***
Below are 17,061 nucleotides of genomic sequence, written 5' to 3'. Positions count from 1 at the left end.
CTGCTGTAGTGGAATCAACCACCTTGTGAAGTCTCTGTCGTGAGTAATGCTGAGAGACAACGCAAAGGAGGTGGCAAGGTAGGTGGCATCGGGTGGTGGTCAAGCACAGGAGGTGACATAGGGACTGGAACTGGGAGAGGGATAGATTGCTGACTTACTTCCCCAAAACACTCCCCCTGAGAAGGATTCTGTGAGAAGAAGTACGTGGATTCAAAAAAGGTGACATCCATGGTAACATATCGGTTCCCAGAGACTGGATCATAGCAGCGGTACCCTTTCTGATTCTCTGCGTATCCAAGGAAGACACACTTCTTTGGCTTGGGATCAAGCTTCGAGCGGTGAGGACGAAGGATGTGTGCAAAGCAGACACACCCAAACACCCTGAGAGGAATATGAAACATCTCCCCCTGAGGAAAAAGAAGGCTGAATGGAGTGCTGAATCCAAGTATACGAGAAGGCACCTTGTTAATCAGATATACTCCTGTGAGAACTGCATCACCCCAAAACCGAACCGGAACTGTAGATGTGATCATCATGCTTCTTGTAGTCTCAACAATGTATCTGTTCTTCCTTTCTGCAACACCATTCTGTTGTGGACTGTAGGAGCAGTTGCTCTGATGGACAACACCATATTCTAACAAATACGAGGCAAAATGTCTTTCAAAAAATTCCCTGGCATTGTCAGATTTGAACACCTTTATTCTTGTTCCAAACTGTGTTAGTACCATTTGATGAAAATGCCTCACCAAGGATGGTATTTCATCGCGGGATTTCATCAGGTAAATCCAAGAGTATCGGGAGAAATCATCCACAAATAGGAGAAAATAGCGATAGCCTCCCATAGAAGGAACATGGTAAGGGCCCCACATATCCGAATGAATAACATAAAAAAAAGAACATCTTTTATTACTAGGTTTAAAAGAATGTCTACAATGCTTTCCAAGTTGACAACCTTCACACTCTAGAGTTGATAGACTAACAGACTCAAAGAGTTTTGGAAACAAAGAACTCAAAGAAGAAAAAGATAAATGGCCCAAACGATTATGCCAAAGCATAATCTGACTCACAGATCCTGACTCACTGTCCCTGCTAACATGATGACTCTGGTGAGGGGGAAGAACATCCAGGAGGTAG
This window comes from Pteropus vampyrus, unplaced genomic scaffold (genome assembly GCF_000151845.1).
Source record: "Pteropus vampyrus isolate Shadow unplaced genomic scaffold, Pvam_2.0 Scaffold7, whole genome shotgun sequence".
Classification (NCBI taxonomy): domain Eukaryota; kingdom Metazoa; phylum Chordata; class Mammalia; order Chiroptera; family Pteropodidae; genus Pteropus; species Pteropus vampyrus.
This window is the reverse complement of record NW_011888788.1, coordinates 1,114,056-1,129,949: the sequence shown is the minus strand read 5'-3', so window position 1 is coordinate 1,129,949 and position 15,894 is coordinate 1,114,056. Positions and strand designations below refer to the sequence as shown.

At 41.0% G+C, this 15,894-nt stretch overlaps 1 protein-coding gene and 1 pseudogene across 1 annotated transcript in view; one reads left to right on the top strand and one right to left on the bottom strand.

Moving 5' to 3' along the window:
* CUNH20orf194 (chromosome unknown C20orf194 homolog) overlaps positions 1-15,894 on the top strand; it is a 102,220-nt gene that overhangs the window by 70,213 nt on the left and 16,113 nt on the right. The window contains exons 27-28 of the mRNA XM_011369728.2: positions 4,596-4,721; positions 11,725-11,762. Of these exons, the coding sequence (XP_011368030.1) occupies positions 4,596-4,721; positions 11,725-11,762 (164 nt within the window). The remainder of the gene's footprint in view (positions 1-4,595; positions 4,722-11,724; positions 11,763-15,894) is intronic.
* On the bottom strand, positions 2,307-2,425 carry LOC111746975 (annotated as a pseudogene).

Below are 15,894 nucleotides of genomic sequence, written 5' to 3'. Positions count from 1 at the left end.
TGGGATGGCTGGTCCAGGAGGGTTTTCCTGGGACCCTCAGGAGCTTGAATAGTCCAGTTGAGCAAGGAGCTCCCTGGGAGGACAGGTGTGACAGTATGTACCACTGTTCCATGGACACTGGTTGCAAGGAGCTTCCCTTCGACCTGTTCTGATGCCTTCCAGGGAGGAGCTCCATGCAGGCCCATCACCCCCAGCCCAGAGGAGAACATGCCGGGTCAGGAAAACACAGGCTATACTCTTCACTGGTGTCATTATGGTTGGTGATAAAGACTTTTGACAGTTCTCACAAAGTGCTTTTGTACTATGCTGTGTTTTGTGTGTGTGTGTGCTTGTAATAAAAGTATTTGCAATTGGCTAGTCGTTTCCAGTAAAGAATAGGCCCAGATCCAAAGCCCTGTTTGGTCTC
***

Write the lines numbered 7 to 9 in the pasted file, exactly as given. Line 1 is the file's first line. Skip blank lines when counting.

At 41.0% G+C, this 15,894-nt stretch overlaps 1 protein-coding gene and 1 pseudogene across 1 annotated transcript in view; one reads left to right on the top strand and one right to left on the bottom strand.

Moving 5' to 3' along the window:
* CUNH20orf194 (chromosome unknown C20orf194 homolog) overlaps positions 1-15,894 on the top strand; it is a 102,220-nt gene that overhangs the window by 70,213 nt on the left and 16,113 nt on the right. The window contains exons 27-28 of the mRNA XM_011369728.2: positions 4,596-4,721; positions 11,725-11,762. Of these exons, the coding sequence (XP_011368030.1) occupies positions 4,596-4,721; positions 11,725-11,762 (164 nt within the window). The remainder of the gene's footprint in view (positions 1-4,595; positions 4,722-11,724; positions 11,763-15,894) is intronic.